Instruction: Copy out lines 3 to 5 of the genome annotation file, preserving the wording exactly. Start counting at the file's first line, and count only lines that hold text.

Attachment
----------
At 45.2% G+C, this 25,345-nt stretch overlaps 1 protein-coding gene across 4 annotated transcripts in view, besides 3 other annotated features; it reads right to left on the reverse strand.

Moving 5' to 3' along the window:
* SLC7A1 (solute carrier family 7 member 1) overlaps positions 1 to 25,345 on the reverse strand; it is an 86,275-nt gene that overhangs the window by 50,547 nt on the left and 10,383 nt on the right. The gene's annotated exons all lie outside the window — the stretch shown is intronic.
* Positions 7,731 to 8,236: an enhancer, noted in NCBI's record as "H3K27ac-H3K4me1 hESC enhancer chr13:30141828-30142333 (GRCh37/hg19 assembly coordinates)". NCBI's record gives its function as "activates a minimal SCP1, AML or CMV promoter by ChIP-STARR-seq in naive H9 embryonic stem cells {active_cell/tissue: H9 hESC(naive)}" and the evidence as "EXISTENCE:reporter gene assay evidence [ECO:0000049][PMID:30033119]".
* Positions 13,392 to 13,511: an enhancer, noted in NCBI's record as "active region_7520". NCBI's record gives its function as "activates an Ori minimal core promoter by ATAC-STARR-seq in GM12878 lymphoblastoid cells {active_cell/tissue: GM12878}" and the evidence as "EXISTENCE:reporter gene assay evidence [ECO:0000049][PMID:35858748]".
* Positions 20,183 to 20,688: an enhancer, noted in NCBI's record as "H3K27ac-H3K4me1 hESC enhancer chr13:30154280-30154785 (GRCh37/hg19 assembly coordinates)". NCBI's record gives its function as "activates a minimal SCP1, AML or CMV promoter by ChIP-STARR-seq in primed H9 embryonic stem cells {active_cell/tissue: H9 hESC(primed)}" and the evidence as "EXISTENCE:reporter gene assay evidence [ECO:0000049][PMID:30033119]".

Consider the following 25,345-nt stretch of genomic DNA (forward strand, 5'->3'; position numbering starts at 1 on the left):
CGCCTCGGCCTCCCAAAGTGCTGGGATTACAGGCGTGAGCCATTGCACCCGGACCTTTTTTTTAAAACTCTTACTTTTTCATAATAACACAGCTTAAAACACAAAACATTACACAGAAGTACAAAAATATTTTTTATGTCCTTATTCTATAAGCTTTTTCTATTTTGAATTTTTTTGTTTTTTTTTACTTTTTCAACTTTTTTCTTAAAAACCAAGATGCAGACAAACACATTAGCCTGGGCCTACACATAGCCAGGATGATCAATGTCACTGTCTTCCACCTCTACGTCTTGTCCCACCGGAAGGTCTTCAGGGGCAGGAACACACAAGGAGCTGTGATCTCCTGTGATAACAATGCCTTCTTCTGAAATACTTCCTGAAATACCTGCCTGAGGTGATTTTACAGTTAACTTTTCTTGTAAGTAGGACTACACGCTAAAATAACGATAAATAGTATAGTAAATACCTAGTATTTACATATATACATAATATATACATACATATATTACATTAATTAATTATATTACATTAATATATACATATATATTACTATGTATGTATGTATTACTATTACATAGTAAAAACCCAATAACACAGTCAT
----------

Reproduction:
* SLC7A1 (solute carrier family 7 member 1) overlaps positions 1 to 25,345 on the reverse strand; it is an 86,275-nt gene that overhangs the window by 50,547 nt on the left and 10,383 nt on the right. The gene's annotated exons all lie outside the window — the stretch shown is intronic.
* Positions 7,731 to 8,236: an enhancer, noted in NCBI's record as "H3K27ac-H3K4me1 hESC enhancer chr13:30141828-30142333 (GRCh37/hg19 assembly coordinates)". NCBI's record gives its function as "activates a minimal SCP1, AML or CMV promoter by ChIP-STARR-seq in naive H9 embryonic stem cells {active_cell/tissue: H9 hESC(naive)}" and the evidence as "EXISTENCE:reporter gene assay evidence [ECO:0000049][PMID:30033119]".
* Positions 13,392 to 13,511: an enhancer, noted in NCBI's record as "active region_7520". NCBI's record gives its function as "activates an Ori minimal core promoter by ATAC-STARR-seq in GM12878 lymphoblastoid cells {active_cell/tissue: GM12878}" and the evidence as "EXISTENCE:reporter gene assay evidence [ECO:0000049][PMID:35858748]".